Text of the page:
Harper's Weekly—December 14, 1867
Shooting Buffalo from the Trains of the Kansas Pacific Railroad
Sketched by Theodore R. Davis

Our engraving represents a sport that is peculiarly American. At this season of the year the herds of buffalo are moving southward, to reach the canyons which contain the grass they exist upon during the winter. Nearly every railroad train which leaves or arrives at Fort Hays on the Kansas Pacific Railroad has its race with these herds of buffalo; and a most interesting and exciting scene is the result. The train is "slowed" to a rate of speed about equal to that of the herd; the passengers get out fire-arms which are provided for the defense of the train against the Indians, and open from the windows and platforms of the cars a fire that resembles a brisk skirmish. Frequently a young bull will turn at bay for a moment. His exhibition of courage is generally his death-warrant, for the whole fire of the train is turned upon him, either killing him or some member of the herd in his immediate vicinity.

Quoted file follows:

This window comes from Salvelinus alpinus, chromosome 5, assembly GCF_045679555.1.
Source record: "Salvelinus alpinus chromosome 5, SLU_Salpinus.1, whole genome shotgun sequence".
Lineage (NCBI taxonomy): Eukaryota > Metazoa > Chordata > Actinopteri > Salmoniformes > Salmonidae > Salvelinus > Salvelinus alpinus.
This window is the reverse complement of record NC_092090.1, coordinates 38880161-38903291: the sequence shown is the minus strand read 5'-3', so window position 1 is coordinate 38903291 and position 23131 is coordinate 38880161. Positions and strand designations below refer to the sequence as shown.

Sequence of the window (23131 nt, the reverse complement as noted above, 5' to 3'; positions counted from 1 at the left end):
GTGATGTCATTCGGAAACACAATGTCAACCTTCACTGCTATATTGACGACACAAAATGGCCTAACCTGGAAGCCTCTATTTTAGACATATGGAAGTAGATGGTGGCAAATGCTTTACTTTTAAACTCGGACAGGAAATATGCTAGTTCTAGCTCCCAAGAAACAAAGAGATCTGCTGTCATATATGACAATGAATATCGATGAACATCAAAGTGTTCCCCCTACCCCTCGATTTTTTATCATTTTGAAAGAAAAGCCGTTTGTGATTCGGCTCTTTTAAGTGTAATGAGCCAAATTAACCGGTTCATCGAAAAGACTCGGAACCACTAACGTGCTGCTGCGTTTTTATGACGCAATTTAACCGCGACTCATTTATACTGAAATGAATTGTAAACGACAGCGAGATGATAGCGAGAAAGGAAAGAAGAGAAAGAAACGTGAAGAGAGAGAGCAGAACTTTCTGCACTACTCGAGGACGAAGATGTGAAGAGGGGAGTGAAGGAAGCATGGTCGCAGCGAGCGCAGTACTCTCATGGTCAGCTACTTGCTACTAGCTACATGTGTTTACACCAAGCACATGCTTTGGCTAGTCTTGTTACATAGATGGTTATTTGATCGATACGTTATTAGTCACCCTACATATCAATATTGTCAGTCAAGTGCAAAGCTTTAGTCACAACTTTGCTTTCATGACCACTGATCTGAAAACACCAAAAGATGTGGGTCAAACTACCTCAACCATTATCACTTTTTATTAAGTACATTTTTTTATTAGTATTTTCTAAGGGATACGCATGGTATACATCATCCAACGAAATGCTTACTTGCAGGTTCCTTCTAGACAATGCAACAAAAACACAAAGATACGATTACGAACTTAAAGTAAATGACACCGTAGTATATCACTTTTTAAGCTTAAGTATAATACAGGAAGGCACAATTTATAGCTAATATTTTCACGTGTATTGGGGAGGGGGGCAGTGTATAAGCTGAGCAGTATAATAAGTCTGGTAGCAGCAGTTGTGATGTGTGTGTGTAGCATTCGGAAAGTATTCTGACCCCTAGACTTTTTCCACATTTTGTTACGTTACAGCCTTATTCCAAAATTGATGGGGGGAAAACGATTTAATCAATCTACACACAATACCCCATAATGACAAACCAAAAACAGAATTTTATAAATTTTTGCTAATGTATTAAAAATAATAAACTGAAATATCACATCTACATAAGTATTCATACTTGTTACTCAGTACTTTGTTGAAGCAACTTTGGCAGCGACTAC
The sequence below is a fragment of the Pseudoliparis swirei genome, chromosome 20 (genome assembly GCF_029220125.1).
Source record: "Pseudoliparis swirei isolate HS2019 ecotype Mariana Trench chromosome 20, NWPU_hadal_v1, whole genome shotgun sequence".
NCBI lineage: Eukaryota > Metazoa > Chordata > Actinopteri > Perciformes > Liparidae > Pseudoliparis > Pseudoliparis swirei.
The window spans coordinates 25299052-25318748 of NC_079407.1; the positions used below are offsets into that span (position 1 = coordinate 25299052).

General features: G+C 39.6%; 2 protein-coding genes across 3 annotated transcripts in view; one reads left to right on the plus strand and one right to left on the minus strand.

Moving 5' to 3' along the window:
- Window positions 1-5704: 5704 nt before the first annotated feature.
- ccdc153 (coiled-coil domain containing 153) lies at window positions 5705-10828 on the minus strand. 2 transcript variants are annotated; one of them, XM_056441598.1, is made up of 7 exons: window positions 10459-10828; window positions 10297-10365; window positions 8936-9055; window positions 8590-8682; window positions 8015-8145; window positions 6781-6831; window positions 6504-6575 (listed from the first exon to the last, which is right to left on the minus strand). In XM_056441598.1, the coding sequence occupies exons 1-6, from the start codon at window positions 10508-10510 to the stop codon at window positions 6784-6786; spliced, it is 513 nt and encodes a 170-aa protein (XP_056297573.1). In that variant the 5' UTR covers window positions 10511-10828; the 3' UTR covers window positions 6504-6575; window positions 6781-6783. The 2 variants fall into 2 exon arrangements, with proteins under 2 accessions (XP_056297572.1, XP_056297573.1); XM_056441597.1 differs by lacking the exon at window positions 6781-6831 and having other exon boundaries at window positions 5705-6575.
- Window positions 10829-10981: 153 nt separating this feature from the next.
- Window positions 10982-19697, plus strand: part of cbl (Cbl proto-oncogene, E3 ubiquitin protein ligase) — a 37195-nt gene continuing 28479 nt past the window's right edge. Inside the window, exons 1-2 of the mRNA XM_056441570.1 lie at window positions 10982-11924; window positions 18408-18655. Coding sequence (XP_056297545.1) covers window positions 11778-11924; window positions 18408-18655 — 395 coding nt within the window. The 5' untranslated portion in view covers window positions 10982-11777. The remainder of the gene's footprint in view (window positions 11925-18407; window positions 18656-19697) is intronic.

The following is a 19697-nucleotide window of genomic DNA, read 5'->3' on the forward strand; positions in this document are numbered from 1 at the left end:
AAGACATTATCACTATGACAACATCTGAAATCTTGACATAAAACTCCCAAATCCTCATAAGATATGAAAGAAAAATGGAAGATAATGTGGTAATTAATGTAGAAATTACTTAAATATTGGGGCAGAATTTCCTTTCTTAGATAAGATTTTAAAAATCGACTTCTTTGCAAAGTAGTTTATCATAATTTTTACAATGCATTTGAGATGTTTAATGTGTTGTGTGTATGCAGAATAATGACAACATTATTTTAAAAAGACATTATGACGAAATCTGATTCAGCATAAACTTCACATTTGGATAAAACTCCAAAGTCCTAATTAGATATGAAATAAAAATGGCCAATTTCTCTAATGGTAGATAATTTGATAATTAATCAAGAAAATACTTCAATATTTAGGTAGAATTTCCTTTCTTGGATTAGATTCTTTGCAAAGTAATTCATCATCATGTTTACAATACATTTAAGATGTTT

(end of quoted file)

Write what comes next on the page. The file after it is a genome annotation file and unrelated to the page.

When the "hunt" is over the buffaloes which have been killed are secured, and the choice parts placed in the baggage-car, which is at once crowded by passengers, each of whom feels convinced and is ready to assert that his was the shot that brought down the game. Ladies who are passengers on the trains frequently enjoy the sport, and invariably claim all the game as the result of their prowess with the rifle. This solution of the case is, of course, accepted by all gentlemen, and a more excited party of Dianas it would be impossible to imagine.

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